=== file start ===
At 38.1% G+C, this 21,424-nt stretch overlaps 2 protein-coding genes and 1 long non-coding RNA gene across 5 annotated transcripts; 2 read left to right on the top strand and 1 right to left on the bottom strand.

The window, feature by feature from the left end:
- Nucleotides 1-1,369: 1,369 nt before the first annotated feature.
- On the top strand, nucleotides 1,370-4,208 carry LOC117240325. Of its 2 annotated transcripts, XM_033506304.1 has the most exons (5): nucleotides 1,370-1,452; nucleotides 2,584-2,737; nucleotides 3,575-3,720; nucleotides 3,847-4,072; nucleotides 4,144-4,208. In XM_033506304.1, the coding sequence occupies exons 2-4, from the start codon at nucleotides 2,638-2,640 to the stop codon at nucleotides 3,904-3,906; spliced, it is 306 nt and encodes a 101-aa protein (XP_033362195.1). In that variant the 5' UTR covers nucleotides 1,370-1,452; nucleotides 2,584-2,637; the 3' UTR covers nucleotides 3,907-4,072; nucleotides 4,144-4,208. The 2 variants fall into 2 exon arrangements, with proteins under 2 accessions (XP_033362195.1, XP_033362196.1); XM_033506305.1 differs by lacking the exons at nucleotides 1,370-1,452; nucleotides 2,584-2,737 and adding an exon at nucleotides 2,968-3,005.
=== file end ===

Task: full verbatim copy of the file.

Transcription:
At 38.1% G+C, this 21,424-nt stretch overlaps 2 protein-coding genes and 1 long non-coding RNA gene across 5 annotated transcripts; 2 read left to right on the top strand and 1 right to left on the bottom strand.

The window, feature by feature from the left end:
- Nucleotides 1-1,369: 1,369 nt before the first annotated feature.
- On the top strand, nucleotides 1,370-4,208 carry LOC117240325. Of its 2 annotated transcripts, XM_033506304.1 has the most exons (5): nucleotides 1,370-1,452; nucleotides 2,584-2,737; nucleotides 3,575-3,720; nucleotides 3,847-4,072; nucleotides 4,144-4,208. In XM_033506304.1, the coding sequence occupies exons 2-4, from the start codon at nucleotides 2,638-2,640 to the stop codon at nucleotides 3,904-3,906; spliced, it is 306 nt and encodes a 101-aa protein (XP_033362195.1). In that variant the 5' UTR covers nucleotides 1,370-1,452; nucleotides 2,584-2,637; the 3' UTR covers nucleotides 3,907-4,072; nucleotides 4,144-4,208. The 2 variants fall into 2 exon arrangements, with proteins under 2 accessions (XP_033362195.1, XP_033362196.1); XM_033506305.1 differs by lacking the exons at nucleotides 1,370-1,452; nucleotides 2,584-2,737 and adding an exon at nucleotides 2,968-3,005.